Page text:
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One of the most vexing issues facing the Republicans these days is what to do about the federal debt ceiling. Does the GOP-controlled House do what its tea party members want and refuse to increase the amount of money the government can borrow, thereby setting a stage for a redux of the 1995 government shutdowns that cost the last Republican majority so dearly? Or do they do what House Speaker John Boehner (R-OH) -- and many other Republicans -- have suggested and do the "adult" thing and grit their teeth and let the ceiling rise?

It's a problem, and one that has no solution yet. No one really knows how the debt argument will play out among the GOP, nor how the decision will affect the Republican party in the long run.



At CPAC today, former Minnesota Gov. Tim Pawlenty made it clear that for him, the argument is over. And he's on the side of the tea party. Not only does he not want the ceiling raised, he's actually touting the state government shutdown of which he was part.

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Sen. John Thune (R-SD) just got finished speaking here at CPAC, offering up a speech long on biography and short on anything too memorable policy-wise -- like most here, he thinks big government is horrible, and that under President Obama government is getting bigger, therefore Obama is horrible. He's yet another in the line of speakers today who is not running for president but kind of is, too.

But where others have a very pat "I'll tell you when I tell you" response to questions about when or if they'll run for the GOP nomination, Thune likes to push the envelope -- getting as close to saying yes as he possibly can without actually admitting anything.

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The FBI told the late Sen. Ted Stevens (R-AK) back in the early 80s that they would appreciate a heads-up next time he met with the Chinese.

As Reuters reports, the FBI file posted by the bureau this morning included the senator's contacts with a diplomat from the Chinese Embassy in 1982. The FBI requested that he inform them when he met with the Chinese in the future.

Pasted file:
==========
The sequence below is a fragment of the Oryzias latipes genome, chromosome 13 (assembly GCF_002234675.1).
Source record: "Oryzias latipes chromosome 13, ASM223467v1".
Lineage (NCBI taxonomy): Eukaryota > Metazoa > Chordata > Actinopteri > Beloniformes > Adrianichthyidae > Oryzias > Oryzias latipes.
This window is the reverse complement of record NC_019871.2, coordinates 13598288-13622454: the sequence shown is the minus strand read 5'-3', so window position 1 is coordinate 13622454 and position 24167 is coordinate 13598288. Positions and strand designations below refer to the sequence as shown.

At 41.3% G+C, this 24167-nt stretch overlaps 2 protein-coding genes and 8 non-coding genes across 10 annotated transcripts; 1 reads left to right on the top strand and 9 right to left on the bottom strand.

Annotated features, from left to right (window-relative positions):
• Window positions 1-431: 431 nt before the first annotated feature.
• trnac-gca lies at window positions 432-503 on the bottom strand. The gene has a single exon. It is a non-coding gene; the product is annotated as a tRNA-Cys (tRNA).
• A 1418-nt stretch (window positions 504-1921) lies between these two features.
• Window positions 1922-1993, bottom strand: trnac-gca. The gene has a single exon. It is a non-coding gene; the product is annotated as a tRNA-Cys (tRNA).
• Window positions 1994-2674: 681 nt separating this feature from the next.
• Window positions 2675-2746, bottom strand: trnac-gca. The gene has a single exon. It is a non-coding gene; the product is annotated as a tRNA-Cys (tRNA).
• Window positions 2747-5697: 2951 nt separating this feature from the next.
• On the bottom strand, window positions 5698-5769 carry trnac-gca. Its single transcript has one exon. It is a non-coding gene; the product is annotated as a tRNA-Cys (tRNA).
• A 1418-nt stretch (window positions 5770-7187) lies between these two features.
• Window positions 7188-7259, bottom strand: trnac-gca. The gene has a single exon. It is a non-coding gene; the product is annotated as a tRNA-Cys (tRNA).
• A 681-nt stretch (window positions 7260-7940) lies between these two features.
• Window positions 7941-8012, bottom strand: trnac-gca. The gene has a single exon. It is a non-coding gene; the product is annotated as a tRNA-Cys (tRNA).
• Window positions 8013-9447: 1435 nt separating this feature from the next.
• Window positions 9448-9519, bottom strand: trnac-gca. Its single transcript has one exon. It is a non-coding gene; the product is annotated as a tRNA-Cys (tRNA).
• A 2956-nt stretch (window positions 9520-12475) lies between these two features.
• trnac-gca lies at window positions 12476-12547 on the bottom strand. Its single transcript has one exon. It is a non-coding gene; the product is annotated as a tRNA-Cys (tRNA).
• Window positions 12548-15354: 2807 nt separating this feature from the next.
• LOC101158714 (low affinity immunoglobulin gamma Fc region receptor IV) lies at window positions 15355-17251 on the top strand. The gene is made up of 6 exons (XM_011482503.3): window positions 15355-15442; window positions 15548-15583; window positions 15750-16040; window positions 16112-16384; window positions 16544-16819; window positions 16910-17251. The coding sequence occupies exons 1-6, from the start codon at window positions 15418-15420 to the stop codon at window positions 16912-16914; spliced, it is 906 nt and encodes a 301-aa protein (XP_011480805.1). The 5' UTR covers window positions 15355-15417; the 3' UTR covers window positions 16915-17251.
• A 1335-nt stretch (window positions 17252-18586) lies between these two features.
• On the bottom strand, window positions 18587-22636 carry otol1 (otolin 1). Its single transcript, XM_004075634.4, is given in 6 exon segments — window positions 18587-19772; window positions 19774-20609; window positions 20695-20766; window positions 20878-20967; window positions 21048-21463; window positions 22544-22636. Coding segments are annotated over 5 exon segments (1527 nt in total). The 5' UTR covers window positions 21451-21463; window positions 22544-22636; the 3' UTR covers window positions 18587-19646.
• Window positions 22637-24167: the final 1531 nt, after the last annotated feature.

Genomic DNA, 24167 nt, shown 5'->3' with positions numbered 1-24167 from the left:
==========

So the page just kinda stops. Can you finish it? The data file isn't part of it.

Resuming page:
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Students duped in the Tri-Valley University scam were given some relief on Thursday after ICE officials announced guidelines that may enable them to stay in the U.S. to finish their studies. The students, 95 percent of which were Indian nationals, will not be automatically deported as they initially feared.

Students have three options, according to ICE officials -- but only one of them involves staying to complete their schooling.

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Do the folks at CPAC wish they knew how to quit GOProud?

As Frum Forum reports, the new head of the conservative conference's parent organization, American Conservative Union chairman Al Cardenas, now says that "it's going to be difficult to continue the relationship" with the gay conservative group. GOProud has been at odds with social conservative groups who have criticized its participation in CPAC, some having gone so far as to boycott the convention as a result.

"I have been disappointed with their website and their quotes in the media, taunting organizations that are respected in our movement and part of our movement, and that's not acceptable," said Cardenas. "And that puts them in a difficult light in terms of how I view things."

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TPM just caught up with Sen. John Thune ahead of his speech at CPAC, where he's another of the coy maybe 2012ers to take the stage. I asked him if Mubarak's exit in Egypt said anything about how Obama handled the crisis.

Thune declined to talk about Obama, but said he's glad Mubarak is leaving and the military's taking over.

"I think it's right he stepped down," Thune told TPM. He praised the military as "one of the most reliable intstitutions in the country."

A U.S. District Judge sentenced Michael Scanlon, Jack Abramoff's partner in a wide-ranging lobbying sandal, to 20 months in federal prison and 300 hours of community service.

Scanlon also may have to cough up more than $20 million to compensate several Indian tribes, as well as Abramoff's former lobbying firm, for his role in defrauding them. Judge Ellen Huvelle ordered him to pay $20 million to the tribes and Greenberg Traurig, but Scanlon is disputing whether he should be forced to pay Greenberg Traurig, and that matter will be decided separately in the coming months.

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Sen. Mike Lee (R-UT), who effectively won his Senate seat when he defeated incumbent Sen. Bob Bennett for the Republican nomination, now says he won't take any position in the next GOP Senate contest in Utah -- where his senior Senator, Orrin Hatch will likely face a primary challenge of his own.

It is widely expected that Hatch will face a stiff challenge from Rep. Jason Chaffetz, already leading in recent polls . Hatch has recently gone out of his way to impress the Tea Partiers, most notably appearing at the Tea Party Express town hall in Washington this week. TPMDC's own Evan McMorris-Santoro asked Lee at that event whether he would endorse Hatch -- and got no answer.

Lee appeared this morning on The Daily Rundown on MSNBC, where Chuck Todd asked him: "Senator Lee, does your colleague in Utah, Senator Orrin Hatch, deserve re-election?"

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